The only cetacean known to go extinct due to human activity is the Baiji, Lipotes vexillifer. In 2006, after an intense, 6-week search in all of the Baiji’s historic range, it was considered extinct. Don’t let the Vaquita be the second. Learn more about the Baiji by clicking on the links below.
The Vaquita has never survived in captivity.
The Vaquita has neither an obvious beak nor melon.
There are no known subspecies of Vaquita. This is because they have such a limited distribution in one singular location, with no evolutionary separation. At one point, however, the Vaquita and Burmeister’s Porpoise might have been the same species, millions of years ago.
Vaquita actually don’t drown when they get entangled in gillnets. Despite being able to hold their breath for long periods of time, they quickly go into a state of shock and their heart stops usually before they can escape. This is a natural, but very unfortunate, reaction that eliminates the possibility of catch-and-release in gillnet bycatch.
Some other names for the Vaquita are Cochito, Gulf of California Harbor Porpoise, Gulf of California Porpoise, Gulf Porpoise, Hafenschweinswal, and Marsouin du Golfe de Californie.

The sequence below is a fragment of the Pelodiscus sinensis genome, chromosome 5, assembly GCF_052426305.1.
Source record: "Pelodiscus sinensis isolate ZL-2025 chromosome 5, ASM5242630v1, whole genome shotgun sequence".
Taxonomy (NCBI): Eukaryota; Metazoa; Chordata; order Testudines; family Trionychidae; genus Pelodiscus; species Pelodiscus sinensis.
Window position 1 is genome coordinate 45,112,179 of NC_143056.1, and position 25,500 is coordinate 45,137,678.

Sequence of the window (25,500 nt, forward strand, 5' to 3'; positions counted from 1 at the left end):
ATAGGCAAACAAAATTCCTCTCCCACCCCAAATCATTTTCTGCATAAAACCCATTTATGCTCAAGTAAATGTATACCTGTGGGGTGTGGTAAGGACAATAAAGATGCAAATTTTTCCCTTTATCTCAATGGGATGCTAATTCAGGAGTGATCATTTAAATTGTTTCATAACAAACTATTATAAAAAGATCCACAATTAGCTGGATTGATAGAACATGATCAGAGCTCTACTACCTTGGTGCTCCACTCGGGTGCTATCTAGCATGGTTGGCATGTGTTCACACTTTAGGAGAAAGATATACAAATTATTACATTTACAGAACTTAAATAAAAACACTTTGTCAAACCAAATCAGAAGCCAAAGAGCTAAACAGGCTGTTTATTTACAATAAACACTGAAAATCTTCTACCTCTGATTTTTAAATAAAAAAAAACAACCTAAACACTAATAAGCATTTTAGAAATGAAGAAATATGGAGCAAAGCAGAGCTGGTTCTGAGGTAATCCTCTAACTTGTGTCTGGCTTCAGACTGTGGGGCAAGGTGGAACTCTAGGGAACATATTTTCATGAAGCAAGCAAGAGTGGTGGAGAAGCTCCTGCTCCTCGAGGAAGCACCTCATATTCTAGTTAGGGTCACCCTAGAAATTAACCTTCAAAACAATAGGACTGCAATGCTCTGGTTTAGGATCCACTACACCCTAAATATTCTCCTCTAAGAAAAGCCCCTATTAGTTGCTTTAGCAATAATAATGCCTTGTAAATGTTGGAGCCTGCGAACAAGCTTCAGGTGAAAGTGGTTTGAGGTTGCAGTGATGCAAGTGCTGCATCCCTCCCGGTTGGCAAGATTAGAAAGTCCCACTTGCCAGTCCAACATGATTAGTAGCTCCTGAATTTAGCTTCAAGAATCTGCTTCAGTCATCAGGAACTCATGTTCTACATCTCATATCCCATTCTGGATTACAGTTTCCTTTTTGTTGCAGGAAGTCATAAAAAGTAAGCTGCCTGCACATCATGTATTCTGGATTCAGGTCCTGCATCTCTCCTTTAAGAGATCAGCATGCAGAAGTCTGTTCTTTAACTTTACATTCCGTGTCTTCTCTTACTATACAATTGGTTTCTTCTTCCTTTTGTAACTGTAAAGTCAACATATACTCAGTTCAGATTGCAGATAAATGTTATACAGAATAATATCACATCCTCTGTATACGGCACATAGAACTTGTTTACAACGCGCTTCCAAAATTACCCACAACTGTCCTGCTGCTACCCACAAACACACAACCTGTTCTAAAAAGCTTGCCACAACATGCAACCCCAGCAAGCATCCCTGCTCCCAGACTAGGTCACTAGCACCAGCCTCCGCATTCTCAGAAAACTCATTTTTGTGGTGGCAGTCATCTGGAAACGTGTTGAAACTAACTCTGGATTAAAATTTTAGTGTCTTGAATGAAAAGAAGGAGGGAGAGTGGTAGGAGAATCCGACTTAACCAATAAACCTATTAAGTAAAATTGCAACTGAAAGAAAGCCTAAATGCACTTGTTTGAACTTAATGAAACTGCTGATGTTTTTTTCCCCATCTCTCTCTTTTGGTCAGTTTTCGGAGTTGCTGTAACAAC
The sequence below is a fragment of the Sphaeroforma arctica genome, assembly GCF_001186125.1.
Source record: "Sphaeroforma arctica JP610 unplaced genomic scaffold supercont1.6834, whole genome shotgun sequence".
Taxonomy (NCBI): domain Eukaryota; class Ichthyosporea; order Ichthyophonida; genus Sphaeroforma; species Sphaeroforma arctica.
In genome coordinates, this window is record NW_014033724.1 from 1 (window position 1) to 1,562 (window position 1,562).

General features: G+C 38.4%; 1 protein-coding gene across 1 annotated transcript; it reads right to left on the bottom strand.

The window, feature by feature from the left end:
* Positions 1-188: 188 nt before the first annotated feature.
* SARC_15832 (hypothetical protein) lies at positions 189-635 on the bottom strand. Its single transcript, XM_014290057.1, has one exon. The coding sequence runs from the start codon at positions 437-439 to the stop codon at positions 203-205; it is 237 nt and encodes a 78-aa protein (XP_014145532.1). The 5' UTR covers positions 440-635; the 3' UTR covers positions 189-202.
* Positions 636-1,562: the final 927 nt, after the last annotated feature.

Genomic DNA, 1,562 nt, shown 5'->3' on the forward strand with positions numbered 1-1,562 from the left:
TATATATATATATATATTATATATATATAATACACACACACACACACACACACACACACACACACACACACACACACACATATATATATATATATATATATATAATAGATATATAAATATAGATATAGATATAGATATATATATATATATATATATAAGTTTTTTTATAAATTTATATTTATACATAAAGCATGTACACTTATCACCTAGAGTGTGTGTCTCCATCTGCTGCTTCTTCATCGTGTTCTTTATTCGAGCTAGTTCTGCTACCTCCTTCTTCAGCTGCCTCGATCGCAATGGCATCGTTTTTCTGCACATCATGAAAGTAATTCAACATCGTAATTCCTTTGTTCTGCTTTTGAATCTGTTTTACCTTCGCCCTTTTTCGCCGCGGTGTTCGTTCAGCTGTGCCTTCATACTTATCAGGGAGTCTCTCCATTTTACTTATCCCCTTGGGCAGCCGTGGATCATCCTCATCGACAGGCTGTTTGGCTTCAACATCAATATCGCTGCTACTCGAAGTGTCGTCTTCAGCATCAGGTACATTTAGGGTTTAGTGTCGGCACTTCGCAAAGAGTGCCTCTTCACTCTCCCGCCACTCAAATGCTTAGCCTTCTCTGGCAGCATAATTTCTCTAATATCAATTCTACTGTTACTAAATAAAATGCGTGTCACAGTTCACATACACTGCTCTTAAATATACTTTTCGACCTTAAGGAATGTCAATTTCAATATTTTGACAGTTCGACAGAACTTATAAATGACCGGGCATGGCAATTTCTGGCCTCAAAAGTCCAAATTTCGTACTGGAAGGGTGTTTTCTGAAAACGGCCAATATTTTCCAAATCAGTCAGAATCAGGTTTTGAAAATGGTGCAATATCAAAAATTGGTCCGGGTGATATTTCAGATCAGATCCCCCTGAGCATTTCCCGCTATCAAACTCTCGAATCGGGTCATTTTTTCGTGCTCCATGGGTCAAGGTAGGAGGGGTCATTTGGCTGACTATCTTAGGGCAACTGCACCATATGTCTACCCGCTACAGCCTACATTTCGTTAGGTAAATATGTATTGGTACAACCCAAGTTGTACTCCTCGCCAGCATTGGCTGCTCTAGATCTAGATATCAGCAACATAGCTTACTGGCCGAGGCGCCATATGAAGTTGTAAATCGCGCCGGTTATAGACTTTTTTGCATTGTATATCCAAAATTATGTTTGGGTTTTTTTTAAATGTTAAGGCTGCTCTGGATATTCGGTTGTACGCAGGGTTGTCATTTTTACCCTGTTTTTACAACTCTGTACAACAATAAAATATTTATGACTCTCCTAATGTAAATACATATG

The Vaquita is one of the top 100 EDGE species, meaning “Evolutionarily Distinct, Globally Endangered.” Evolutionarily distinct animals have no close relatives and represent proportionally more of the tree of life than other species, meaning they are top priority for conservation campaigns. As of September 21, 2011, $32.6 million had been invested for the Vaquita. But that’s not enough. Please donate here.
One of the surest ways to tell the difference between a stranded dolphin and a porpoise is their teeth. Porpoises’ teeth are spade-shaped, while the dolphins’ are conical. In the field, the best way to identify a porpoise is that they are generally smaller and more shy than any other cetacean, with the Vaquita being the most extreme example.
Although geographically closer to the Harbor Porpoise off the coast of central California around 1,500 miles away, the Vaquita is more closely related to a Southern Hemisphere species of porpoise, the Burmeister’s Porpoise. The Burmeister’s Porpoise occurs some 3,000 miles away in Peru, and further south. Most likely, the Vaquita evolved from an ancestral population that moved northward into the Gulf of California around one million years ago during the Pleistocene era.
The damming of the Colorado River in the United States has led to a decrease in freshwater input into the upper Gulf of California. The long-term impact on the Vaquita from this drastic habitat alteration is of serious concern, though not as much as gillnet fishing.